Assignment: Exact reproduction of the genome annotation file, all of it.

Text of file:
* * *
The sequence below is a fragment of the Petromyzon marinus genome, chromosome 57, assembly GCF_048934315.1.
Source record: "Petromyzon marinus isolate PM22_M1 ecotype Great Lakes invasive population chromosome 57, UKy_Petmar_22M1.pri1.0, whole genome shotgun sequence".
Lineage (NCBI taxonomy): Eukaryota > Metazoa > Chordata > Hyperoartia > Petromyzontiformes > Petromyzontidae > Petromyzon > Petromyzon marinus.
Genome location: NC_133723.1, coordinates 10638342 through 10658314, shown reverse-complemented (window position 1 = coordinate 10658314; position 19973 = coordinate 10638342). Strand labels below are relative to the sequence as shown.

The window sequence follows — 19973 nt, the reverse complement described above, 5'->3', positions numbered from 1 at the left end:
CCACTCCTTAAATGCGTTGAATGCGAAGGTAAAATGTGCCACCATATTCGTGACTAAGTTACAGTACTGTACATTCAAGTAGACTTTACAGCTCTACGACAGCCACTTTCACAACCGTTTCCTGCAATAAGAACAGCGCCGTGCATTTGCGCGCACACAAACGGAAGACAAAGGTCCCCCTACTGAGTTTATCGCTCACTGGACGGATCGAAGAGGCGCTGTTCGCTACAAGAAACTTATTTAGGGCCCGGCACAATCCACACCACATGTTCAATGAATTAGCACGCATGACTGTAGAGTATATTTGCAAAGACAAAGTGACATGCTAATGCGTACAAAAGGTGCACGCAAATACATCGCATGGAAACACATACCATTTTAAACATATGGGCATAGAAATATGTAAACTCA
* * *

The sequence below is a fragment of the Petromyzon marinus genome, chromosome 57, assembly GCF_048934315.1.
Source record: "Petromyzon marinus isolate PM22_M1 ecotype Great Lakes invasive population chromosome 57, UKy_Petmar_22M1.pri1.0, whole genome shotgun sequence".
Lineage (NCBI taxonomy): Eukaryota > Metazoa > Chordata > Hyperoartia > Petromyzontiformes > Petromyzontidae > Petromyzon > Petromyzon marinus.
Genome location: NC_133723.1, coordinates 10638342 through 10658314, shown reverse-complemented (window position 1 = coordinate 10658314; position 19973 = coordinate 10638342). Strand labels below are relative to the sequence as shown.

The window sequence follows — 19973 nt, the reverse complement described above, 5'->3', positions numbered from 1 at the left end:
CCACTCCTTAAATGCGTTGAATGCGAAGGTAAAATGTGCCACCATATTCGTGACTAAGTTACAGTACTGTACATTCAAGTAGACTTTACAGCTCTACGACAGCCACTTTCACAACCGTTTCCTGCAATAAGAACAGCGCCGTGCATTTGCGCGCACACAAACGGAAGACAAAGGTCCCCCTACTGAGTTTATCGCTCACTGGACGGATCGAAGAGGCGCTGTTCGCTACAAGAAACTTATTTAGGGCCCGGCACAATCCACACCACATGTTCAATGAATTAGCACGCATGACTGTAGAGTATATTTGCAAAGACAAAGTGACATGCTAATGCGTACAAAAGGTGCACGCAAATACATCGCATGGAAACACATACCATTTTAAACATATGGGCATAGAAATATGTAAACTCA